Microsoft have managed to act on the tip off and have just released a new fix to cure the problem they created.
If you have Windows 7, you need to make sure that this fix is installed immediately. Unlike Windows 10, it is possible to configure Windows 7 to disable automatic updates, so you are not guaranteed to have it.
To check if there are any updates waiting to be installed for your system, click on Start > Control Panel > Windows Update.
Click on the Check now button to search for available updates and install any that are found.
With all the latest security features that Microsoft have built into Windows 10, you'd hardly think it was possible for your PC to be infected with malware from a simple hacked web page.
After all, it’s the hackers' first line of attack, so Windows should be wise to it by now.
But unfortunately not! It turns out that both Internet Explorer and the new Edge browser are vulnerable to a problem that allows a malicious web page to implant a virus on your computer.
The problem affects the browser's Chakra scripting engine and could allow a malicious web page to run any code it likes on your PC.
Luckily, Microsoft have crafted a fix for this problem and 74 other Windows bugs, just hours before a major hacker conference was due to start in Vancouver, Canada.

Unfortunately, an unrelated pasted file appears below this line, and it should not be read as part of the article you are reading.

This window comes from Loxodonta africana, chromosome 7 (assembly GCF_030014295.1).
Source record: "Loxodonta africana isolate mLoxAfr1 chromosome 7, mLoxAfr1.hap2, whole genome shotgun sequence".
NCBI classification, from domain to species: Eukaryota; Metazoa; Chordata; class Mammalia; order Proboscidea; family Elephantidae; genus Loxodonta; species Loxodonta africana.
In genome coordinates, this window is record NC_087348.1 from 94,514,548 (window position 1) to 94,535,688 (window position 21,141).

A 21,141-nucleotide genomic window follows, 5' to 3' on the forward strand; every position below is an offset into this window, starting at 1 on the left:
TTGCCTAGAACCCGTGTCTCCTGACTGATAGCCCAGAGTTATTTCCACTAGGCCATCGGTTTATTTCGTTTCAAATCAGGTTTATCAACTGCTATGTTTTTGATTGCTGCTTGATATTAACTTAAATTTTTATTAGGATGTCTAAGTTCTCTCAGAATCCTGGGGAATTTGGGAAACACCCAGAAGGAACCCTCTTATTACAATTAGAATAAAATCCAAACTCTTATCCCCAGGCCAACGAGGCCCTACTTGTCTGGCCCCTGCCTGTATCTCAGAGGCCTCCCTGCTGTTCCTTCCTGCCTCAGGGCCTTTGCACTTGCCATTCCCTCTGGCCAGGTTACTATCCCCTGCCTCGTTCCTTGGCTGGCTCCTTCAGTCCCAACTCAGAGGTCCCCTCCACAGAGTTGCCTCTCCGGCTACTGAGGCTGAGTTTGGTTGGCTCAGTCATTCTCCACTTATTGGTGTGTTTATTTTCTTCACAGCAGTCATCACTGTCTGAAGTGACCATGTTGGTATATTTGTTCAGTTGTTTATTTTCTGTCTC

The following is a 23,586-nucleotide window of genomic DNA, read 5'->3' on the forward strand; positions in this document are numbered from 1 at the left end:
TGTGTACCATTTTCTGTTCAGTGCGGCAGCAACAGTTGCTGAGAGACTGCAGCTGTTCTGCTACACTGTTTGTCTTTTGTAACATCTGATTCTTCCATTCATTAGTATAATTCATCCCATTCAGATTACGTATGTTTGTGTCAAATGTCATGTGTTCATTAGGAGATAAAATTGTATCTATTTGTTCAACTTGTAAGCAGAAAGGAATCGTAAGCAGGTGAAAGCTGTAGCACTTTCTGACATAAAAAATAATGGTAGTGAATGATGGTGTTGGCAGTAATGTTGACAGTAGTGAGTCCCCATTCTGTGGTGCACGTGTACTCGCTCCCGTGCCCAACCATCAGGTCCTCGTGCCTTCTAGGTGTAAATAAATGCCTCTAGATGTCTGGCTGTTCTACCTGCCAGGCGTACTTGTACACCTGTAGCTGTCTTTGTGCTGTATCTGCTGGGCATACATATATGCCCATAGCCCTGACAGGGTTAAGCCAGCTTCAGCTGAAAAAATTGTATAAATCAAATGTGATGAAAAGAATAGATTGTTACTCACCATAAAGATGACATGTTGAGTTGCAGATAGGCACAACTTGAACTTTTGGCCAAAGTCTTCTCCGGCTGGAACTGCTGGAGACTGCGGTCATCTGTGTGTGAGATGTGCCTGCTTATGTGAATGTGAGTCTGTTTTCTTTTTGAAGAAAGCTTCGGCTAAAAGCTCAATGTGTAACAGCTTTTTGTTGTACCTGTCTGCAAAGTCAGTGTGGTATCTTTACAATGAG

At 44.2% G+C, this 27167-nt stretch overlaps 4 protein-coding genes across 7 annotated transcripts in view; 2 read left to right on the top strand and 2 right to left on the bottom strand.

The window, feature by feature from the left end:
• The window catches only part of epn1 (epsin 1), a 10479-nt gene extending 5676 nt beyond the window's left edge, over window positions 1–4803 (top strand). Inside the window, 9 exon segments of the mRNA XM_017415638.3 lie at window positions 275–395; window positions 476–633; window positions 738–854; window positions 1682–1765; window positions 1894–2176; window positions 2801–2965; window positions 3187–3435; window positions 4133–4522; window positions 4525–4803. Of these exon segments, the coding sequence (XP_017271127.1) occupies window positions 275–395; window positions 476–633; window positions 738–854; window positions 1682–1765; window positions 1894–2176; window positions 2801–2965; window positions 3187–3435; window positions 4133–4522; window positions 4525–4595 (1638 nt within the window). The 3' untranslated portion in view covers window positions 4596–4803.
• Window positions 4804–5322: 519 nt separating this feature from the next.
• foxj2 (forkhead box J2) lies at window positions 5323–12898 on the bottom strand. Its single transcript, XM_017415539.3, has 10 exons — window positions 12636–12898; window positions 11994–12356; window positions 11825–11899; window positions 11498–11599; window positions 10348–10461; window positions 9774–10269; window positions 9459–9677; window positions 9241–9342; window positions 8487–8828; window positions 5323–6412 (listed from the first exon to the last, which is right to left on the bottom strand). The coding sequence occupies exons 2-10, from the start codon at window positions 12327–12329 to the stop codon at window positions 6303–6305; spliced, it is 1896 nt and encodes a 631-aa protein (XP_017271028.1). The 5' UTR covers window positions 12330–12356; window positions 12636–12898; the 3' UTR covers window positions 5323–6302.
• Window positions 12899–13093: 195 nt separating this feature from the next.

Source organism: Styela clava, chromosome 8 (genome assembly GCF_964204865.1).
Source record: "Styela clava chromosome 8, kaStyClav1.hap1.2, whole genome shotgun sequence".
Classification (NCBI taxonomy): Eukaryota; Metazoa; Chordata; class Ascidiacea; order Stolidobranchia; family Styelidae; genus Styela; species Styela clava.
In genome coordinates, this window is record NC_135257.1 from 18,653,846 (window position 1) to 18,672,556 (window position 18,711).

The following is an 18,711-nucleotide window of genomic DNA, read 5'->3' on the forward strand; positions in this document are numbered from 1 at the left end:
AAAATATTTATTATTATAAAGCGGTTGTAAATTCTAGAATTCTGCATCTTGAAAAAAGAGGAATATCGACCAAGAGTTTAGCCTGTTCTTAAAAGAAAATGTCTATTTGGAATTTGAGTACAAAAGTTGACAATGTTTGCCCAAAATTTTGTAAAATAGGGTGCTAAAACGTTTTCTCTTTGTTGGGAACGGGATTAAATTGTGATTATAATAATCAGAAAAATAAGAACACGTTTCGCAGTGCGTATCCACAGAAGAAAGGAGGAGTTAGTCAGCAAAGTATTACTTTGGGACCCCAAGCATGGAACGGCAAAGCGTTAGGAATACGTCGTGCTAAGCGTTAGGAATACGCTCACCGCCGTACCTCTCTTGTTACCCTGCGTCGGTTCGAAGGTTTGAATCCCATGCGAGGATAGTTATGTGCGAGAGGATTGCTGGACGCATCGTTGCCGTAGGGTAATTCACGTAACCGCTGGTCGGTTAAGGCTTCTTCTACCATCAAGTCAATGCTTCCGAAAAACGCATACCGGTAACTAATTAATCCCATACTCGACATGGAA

The CanSecWest Pwn2Own meeting of security researchers includes a competition for hackers and security investigators to see how fast they can compromise a Windows system.
Any of the hackers planning on using one of the 75 security problems Microsoft have now fixed will be disappointed.
But, as a Windows user, you can at least be relieved that another bunch of problems that put your PC at risk have been dealt with and are no longer available to crooks trying to steal from you.
As well as the browser problems, Microsoft's latest batch of patches fix problems in Excel, the SharePoint document sharing server, and 13 different bugs in the Windows Kernel – the heart of the Windows operating system.
If you have automatic updates enabled, which is pretty much compulsory on Windows 10, and the default setting on Windows 8.1 and 7, then the patches will be installed for you and your PC will be protected.